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Emily’s piano?

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Margaret Crompton

Rebecca FitzGerald’s description of the restored Farringford drawing room delighted me, bringing to verbal and visual life the setting of our play When Queen Victoria Came to Tea (2015). There in the photograph is a tea-table, ready set for Emily and her guests. If only, was my first thought, our play could be performed there. My second thought was to look for the piano. Rebecca FitzGerald mentions the ‘low organ’ (visible in the mirror?) but Emily owned a piano too. In December 1999, Lincolnshire Life published an article which the editor headed: ‘Piano with a literary past. From the time of her youth in Horncastle Emily Tennyson was never happy far from a piano and Margaret Crompton has turned detective in a bid to discover if one of her beloved instruments has come to rest in Lincoln’ (p. 10).

Here is a revised version of that article, with permission of Lincolnshire Life.

 © John Whitaker (photographer)

Exposition: December 1999
This piano used to reside on the landing in Lincoln Central Library, outside the Tennyson Research Centre (TRC). A card announced: ‘This piano was formerly used by Emily Tennyson at Farringford and may have been used to accompany Jenny Lind on the occasion of her visit in 1871’
. But was this really Emily’s piano? In the late 1990s, John and I tried to solve the mystery, studying archives in the TRC, and exploring leads in the Isle of Wight.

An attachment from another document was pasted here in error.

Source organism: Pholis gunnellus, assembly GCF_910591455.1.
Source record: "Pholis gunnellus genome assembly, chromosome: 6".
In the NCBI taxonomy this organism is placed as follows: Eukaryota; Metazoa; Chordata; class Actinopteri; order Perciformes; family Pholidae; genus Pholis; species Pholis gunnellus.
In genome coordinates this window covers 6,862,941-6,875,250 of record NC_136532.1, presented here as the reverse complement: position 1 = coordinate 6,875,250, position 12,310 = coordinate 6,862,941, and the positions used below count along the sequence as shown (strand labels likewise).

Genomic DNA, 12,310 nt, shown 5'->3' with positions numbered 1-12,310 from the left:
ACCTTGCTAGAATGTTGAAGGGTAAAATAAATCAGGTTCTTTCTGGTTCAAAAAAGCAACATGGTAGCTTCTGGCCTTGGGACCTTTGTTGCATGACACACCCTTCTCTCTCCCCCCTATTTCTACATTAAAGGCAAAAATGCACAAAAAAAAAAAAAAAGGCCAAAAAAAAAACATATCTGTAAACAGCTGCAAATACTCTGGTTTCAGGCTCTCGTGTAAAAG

A 1970 summary of recent acquisitions by the TRC noted that the piano had been discovered in an antique shop in Freshwater, Isle of Wight, and presented to the TRC by Sir Charles Tennyson. A letter from Ernest Redfern of Burton Road, Lincoln, dated 7th August 1969, confirmed that he could collect the action of: ‘the piano in question – and do most of what is required in the workshop. And that was all. No correspondence about Sir Charles’s offer, or the Centre’s acceptance, of the gift – not even a letter of thanks.

The only evidence that this might indeed be Emily’s piano was the high reputation of Sir Charles himself. Grandson of Emily and Alfred, he had written the first comprehensive life of his grandfather. Would a man with so much respect for truth have procured and transported an awkward, bulky piano from Freshwater to Lincoln unless convinced of its provenance? Sir Charles told John that the piano he had bought in Freshwater was of the kind he remembered his grandmother playing at Farringford.

The piano had originated in the Isle of Wight. A plate inside the lid states:

Selected by J.G. Jones
Pianoforte and Music Warehouse
61, Union Street, Ryde, Isle of Wight’

We found that Josiah George Jones had owned a shop in Union Street between circa 1853 and 1863, but at number 78. His son, also Josiah, traded from number 61, from circa 1887 until 1893. This piano could not, it seems, have been used to accompany Jenny Lind in 1871 but might have been purchased for Farringford in or after 1887.

The Ryde piano is hardly the imposing instrument which might have been expected in the mansion of the Poet Laureate. But Alfred was known for his ‘economies’ and Emily’s piano was known as ‘inadequate’. Julia Margaret Cameron lent her own grand piano so that Edward Lear, a fine amateur singer, might be accompanied by a worthy instrument. Emily recorded in her 1856 Household Account Book: ‘March 28th Piano tuned 1. 1.0 [one guinea]; October 19th Piano tuned 10.0 [ten shillings].’ We found no further references in either household accounts or inventory. There was certainly a piano in May 1854 when the poet Edward Fitzgerald delighted and amused Emily by playing to her.

Ann Thwaite (1996) records that music was ‘at the centre of her life.’ Before her marriage, there were evenings of music at Somersby, with Mary Tennyson playing the harp. Emily learned the harmonium and played trios with her sisters (p. 48). Much of her sheet music survives, and Emily recalled visits to her Sellwood grandparents in Berkshire: ‘I was always fond of music and used to sing duets with my soldier-cousin Richard Sellwood’ (p. 40). There were dances, too, in private houses and public balls (pp. 94, 95). At Farringford, Emily played for Hallam and Lionel to dance (p. 351).